I am equal parts excited and filled with dread as I open the door. The operating room is abuzz with activity, everyone hurriedly working to complete their duties during the operation. I focus on keeping out of the way of the ordered disorder, and avert my eyes from the patient on the operating table. I have a job to do, one that does not involve fixating on the unwelcome flood of memories rushing over me. I am here to watch a sample collection—where tumor tissue is collected during an operation (with the patient’s consent) that we will utilize in my thesis laboratory to study molecular markers of cancer. But as I stare at the patient on the table, it is hard not to put myself in her shoes. Specifically, it is difficult to not remember being in her shoes, 10 years ago.
I came to the Johns Hopkins University School of Medicine with a passion for cancer research. This passion emerged when I was diagnosed with thyroid cancer at the age of 13, and the quest to rid the cancer raging in my body turned into a larger goal of delving into the scientific mechanisms of cancer and learning how to defeat it. As such, when searching for a laboratory to join for my doctoral work, I was ecstatic to join a clinical research laboratory that studied my cancer: thyroid cancer.
At first, in my lab, I felt I was ahead of the learning curve—I was already familiar with the disease progression and all the jargon encompassing thyroid cancer, as I had lived through those words when they were used to describe my diagnosis and prognosis as a patient. Similarly, I needed no external push to excite me or involve me in the research. As a scientist, being passionate about the field you have chosen to study is absolutely vital. It is that internal drive that gets us out of bed in the morning the day after an experiment has failed, propels us through weeks of troubleshooting and optimization, and motivates us to share our ideas with others. Being personally affected by the disease I study, I have an extremely high internal drive that propels me forward in my work, as well as a strong background in the field.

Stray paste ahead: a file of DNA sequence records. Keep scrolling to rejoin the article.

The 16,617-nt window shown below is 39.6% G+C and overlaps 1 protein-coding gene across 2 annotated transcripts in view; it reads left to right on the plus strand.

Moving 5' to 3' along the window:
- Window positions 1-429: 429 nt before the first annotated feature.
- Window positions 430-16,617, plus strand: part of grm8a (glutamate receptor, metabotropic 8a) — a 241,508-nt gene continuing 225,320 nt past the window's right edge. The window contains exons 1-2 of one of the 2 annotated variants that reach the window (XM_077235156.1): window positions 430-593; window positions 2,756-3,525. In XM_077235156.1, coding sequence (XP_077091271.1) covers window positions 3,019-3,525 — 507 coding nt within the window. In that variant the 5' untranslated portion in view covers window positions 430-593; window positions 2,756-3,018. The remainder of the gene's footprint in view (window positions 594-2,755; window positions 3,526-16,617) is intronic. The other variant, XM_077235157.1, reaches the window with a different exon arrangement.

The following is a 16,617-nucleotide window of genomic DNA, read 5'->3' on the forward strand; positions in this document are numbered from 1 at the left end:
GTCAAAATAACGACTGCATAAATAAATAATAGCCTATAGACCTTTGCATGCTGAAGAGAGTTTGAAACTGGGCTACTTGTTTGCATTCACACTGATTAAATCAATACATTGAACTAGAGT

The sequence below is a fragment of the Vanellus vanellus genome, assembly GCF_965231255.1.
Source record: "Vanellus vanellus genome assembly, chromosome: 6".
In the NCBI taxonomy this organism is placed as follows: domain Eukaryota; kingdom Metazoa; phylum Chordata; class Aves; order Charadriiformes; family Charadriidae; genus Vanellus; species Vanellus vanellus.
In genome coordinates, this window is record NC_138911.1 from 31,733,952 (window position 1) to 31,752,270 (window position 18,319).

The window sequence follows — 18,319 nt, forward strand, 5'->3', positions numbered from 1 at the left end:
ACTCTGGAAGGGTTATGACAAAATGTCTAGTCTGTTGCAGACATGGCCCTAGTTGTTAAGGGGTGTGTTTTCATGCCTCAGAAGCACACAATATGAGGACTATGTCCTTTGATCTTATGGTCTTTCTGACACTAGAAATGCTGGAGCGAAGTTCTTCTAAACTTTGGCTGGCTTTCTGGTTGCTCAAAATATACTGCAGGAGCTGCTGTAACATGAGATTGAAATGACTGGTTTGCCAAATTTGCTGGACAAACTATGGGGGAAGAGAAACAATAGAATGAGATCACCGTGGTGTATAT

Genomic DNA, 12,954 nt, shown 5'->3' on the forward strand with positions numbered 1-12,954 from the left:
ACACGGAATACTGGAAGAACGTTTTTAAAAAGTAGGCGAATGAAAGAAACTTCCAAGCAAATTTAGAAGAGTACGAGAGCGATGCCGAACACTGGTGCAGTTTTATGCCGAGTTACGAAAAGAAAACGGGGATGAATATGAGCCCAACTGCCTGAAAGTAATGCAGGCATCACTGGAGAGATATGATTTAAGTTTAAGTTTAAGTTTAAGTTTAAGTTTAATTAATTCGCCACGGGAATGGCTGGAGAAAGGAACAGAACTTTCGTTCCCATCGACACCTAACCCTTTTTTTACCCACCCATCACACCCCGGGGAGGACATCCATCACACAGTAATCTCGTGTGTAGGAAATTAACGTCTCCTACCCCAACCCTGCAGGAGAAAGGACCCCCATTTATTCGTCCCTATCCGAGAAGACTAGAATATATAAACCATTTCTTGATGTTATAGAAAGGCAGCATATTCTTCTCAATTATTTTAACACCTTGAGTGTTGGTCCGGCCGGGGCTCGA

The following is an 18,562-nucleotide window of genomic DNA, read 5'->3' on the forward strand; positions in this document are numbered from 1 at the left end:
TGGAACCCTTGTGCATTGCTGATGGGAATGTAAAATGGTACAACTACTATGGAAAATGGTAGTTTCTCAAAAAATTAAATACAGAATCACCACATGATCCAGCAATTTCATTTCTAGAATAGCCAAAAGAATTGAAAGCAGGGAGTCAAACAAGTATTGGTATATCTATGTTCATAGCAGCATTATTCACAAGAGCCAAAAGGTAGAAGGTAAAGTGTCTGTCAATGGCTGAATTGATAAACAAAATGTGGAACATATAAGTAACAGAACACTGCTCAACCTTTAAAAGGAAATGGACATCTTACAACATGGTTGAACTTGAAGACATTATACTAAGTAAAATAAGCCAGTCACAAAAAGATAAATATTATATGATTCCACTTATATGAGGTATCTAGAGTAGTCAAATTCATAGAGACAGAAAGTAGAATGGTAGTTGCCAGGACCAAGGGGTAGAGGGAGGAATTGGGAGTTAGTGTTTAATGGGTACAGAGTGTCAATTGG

While my cancer experience has been extremely valuable to my thesis work thus far, I also realized that day, while standing in the operating room, how working on a topic that hits close to home can be potentially harmful. As a scientist, I have to stay objective in my work, since it is crucial that researchers not be biased towards hoping for a certain experimental outcome. I have to distance myself from my project enough that I do not risk biasing myself to my results. When reading literature on thyroid cancer, I must remind myself that I am reading these papers for my project, and not for personal use. I cannot forget that my personal experiences are not necessarily representative of what every thyroid cancer patient goes through, and my research must reflect a largely diverse population. As we say in science, “we need more than an N of 1”, meaning that we must study more than one person/patient to draw any significant conclusions. I cannot be that N of 1.
My first time in the operating room I had to excuse myself and sit down in the hallway outside. The smell, memories, and sights were too familiar. Although I have since adjusted to the operating room, it was a welcome reminder that a little mental distance is necessary. Being passionate to fight this disease due to my own battle is helpful as far as providing me with a source of drive and determination, but it can also impede my work and act as a hindrance if I do not approach the juxtaposition of work life and personal life carefully. I am thankful for the opportunity I have to pursue what I am most passionate about, and the reminder to be a scientist first and foremost.
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